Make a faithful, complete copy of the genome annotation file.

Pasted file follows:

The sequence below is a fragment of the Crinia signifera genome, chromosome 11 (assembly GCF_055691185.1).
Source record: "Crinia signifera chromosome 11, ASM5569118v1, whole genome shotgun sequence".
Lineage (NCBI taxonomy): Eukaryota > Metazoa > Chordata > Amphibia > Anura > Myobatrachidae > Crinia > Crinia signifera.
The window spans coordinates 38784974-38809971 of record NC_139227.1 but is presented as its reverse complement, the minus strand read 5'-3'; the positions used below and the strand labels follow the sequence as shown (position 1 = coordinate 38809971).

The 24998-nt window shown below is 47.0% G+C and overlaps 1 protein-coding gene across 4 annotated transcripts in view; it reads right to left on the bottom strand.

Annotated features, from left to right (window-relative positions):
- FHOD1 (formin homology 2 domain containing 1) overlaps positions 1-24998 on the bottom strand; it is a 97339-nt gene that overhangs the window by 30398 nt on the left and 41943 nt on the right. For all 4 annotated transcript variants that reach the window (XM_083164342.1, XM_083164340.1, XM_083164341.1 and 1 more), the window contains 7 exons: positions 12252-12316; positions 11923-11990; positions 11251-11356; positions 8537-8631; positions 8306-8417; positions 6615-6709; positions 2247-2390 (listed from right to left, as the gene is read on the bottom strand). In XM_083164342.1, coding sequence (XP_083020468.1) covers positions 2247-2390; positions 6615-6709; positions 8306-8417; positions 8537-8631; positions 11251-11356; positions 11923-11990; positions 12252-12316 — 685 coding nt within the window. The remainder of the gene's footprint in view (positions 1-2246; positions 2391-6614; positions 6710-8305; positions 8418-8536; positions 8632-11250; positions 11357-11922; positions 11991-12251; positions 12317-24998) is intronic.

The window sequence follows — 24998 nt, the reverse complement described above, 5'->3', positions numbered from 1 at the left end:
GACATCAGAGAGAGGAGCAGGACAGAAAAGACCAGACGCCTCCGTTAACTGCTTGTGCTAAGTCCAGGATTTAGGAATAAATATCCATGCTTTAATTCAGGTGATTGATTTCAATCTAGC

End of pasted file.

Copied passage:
The sequence below is a fragment of the Crinia signifera genome, chromosome 11 (assembly GCF_055691185.1).
Source record: "Crinia signifera chromosome 11, ASM5569118v1, whole genome shotgun sequence".
Lineage (NCBI taxonomy): Eukaryota > Metazoa > Chordata > Amphibia > Anura > Myobatrachidae > Crinia > Crinia signifera.
The window spans coordinates 38784974-38809971 of record NC_139227.1 but is presented as its reverse complement, the minus strand read 5'-3'; the positions used below and the strand labels follow the sequence as shown (position 1 = coordinate 38809971).

The 24998-nt window shown below is 47.0% G+C and overlaps 1 protein-coding gene across 4 annotated transcripts in view; it reads right to left on the bottom strand.

Annotated features, from left to right (window-relative positions):
- FHOD1 (formin homology 2 domain containing 1) overlaps positions 1-24998 on the bottom strand; it is a 97339-nt gene that overhangs the window by 30398 nt on the left and 41943 nt on the right. For all 4 annotated transcript variants that reach the window (XM_083164342.1, XM_083164340.1, XM_083164341.1 and 1 more), the window contains 7 exons: positions 12252-12316; positions 11923-11990; positions 11251-11356; positions 8537-8631; positions 8306-8417; positions 6615-6709; positions 2247-2390 (listed from right to left, as the gene is read on the bottom strand). In XM_083164342.1, coding sequence (XP_083020468.1) covers positions 2247-2390; positions 6615-6709; positions 8306-8417; positions 8537-8631; positions 11251-11356; positions 11923-11990; positions 12252-12316 — 685 coding nt within the window. The remainder of the gene's footprint in view (positions 1-2246; positions 2391-6614; positions 6710-8305; positions 8418-8536; positions 8632-11250; positions 11357-11922; positions 11991-12251; positions 12317-24998) is intronic.

The window sequence follows — 24998 nt, the reverse complement described above, 5'->3', positions numbered from 1 at the left end:
GACATCAGAGAGAGGAGCAGGACAGAAAAGACCAGACGCCTCCGTTAACTGCTTGTGCTAAGTCCAGGATTTAGGAATAAATATCCATGCTTTAATTCAGGTGATTGATTTCAATCTAGC